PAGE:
Haute 100 Update: Carlos Santana Speaks Out on Behalf of Eliminated Grammy Award Categories

After the recent decision by the National Academy of Recording Artists and Sciences (NARAS) to cut the number of Grammy Awards issued from 109 to 78 by cutting certain categories, guitar legend and 10-time Grammy Award winner Carlos Santana has responded with outrage, believing the decision by NARAS to be racially motivated.

31 categories were either collapsed or eliminated from consideration for the coveted awards – many of which are more ethnic or traditional genres, including Hawaiian, Native American, and Cajun-Zydeco, which are all now collectively categorized as “Regional Roots”. Likewise, Contemporary and Traditional Blues now fall under the same umbrella as simply “Blues” while Latin music – from which Santana rose to fame – received a heavy blow, going from seven categories to only four, with Latin Jazz eradicated entirely.

Santana responded in defense of the lost or collapsed categories, saying, “Why do they cut only this music? Why not other music?” He explains, “I think they’re racist. Period. I do. First of all, we have so many categories of country and western. Country and western people have seven to nine to 10 (awards) shows a year, and you seldom see Negroes or Latin people.”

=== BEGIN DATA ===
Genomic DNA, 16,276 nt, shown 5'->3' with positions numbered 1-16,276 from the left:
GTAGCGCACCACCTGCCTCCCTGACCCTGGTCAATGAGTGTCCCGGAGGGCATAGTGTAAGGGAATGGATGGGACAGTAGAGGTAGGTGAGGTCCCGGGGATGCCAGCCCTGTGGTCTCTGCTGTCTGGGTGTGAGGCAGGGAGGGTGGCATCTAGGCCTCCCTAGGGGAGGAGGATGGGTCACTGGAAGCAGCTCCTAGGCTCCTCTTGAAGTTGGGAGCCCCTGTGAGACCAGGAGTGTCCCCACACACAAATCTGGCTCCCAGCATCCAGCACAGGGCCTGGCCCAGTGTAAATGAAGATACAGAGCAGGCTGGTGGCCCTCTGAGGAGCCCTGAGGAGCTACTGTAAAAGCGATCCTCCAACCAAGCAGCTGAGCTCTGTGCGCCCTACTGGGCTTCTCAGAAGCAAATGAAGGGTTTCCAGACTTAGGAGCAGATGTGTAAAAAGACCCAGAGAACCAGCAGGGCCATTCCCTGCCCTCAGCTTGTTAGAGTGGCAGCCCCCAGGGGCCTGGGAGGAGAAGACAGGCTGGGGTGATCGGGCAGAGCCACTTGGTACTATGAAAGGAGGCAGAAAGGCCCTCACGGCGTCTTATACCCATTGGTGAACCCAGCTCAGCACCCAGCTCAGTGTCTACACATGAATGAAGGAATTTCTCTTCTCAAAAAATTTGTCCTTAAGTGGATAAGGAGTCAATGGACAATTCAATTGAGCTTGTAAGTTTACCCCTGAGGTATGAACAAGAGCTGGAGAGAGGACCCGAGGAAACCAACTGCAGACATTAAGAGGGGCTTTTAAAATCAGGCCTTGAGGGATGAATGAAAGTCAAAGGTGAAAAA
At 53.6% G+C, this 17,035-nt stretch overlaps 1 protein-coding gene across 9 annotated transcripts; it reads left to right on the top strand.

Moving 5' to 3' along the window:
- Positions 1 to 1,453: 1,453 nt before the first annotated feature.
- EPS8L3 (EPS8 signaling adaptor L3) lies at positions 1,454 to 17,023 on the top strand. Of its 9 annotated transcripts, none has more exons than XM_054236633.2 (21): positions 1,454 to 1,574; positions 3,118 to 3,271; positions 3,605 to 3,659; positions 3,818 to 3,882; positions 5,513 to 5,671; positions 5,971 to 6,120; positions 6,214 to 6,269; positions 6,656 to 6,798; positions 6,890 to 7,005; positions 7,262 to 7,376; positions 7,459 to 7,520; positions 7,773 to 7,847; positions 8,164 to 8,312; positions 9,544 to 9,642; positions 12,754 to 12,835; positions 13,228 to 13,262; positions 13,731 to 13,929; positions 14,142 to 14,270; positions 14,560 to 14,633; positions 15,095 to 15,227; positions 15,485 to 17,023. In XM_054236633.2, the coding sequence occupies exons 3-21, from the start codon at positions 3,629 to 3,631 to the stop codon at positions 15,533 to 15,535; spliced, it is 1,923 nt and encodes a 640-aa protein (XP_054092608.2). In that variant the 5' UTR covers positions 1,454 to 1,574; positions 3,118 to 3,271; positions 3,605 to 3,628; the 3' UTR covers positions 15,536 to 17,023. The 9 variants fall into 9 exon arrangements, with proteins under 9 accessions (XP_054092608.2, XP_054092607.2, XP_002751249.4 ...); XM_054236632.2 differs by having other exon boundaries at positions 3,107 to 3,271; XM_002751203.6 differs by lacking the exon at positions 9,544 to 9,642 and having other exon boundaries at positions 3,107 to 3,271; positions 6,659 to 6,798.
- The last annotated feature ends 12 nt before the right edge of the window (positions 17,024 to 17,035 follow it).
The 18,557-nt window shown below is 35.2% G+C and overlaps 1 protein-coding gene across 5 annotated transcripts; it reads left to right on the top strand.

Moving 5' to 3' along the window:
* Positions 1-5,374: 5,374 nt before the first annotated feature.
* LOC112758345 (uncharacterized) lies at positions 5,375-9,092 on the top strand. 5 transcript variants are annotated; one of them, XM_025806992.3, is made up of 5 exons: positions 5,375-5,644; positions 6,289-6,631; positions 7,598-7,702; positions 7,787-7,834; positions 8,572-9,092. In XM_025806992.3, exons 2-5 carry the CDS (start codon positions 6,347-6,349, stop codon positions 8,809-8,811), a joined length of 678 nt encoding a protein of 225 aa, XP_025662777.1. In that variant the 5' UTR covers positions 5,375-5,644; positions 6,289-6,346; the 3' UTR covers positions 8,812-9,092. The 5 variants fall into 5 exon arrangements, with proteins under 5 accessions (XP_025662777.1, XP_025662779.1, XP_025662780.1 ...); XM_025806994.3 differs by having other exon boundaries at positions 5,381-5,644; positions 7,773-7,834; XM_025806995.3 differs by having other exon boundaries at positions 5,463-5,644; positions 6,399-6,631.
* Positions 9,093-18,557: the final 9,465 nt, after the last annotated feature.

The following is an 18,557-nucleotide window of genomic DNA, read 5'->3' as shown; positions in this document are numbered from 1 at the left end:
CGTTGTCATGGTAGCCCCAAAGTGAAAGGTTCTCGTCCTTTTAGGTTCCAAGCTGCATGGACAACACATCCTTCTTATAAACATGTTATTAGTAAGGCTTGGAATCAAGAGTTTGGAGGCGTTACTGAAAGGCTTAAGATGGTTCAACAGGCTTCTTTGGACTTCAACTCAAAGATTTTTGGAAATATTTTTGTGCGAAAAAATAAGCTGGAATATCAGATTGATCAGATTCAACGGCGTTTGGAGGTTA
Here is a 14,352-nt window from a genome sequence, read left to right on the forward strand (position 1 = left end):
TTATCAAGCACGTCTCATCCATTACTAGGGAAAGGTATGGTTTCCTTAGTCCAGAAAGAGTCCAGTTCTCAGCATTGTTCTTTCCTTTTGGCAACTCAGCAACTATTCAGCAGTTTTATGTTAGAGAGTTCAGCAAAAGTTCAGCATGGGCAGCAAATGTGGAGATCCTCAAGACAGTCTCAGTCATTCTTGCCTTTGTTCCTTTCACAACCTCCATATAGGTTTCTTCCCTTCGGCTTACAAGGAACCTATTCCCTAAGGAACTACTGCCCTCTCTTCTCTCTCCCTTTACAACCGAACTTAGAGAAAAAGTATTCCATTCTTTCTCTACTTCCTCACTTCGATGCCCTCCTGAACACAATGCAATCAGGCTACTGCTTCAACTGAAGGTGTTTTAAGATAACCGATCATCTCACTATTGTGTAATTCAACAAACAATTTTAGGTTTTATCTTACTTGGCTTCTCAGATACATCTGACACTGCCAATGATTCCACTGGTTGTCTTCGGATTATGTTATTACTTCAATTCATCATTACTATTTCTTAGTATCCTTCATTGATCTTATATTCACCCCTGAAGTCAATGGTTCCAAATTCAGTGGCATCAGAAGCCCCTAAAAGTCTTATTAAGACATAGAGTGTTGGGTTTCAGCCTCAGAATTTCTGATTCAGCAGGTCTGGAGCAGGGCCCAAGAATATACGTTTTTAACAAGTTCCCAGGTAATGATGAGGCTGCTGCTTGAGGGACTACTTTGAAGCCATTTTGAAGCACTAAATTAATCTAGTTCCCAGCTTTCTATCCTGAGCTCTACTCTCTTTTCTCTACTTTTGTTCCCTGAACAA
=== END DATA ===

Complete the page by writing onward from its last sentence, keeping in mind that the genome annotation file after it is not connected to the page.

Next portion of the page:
More specifically of the affected categories, he commented, “You can’t eliminate black gospel music or Hawaiian music or American Indian music or Latin jazz music, because all this music represents what the U.S. is: a social experiment.”

Santana also spoke out on behalf of his fellow musicians – including Quincy Jones, who has the record for most Grammy nominations with 79 – stating, “They didn’t even tell other members, only certain people voted, overnight. A lot of people didn’t know this had passed. Quincy Jones didn’t know, Herbie Hancock didn’t know.”

Last week, a class-action lawsuit in response to the categorical slashing was filed against NARAS by Latin jazz musicians Bobby Sanabria, Mark Levine, Ben Lapidus, and Eugene Marlow for eliminating the Latin Jazz category and thus “devaluing” the genre.

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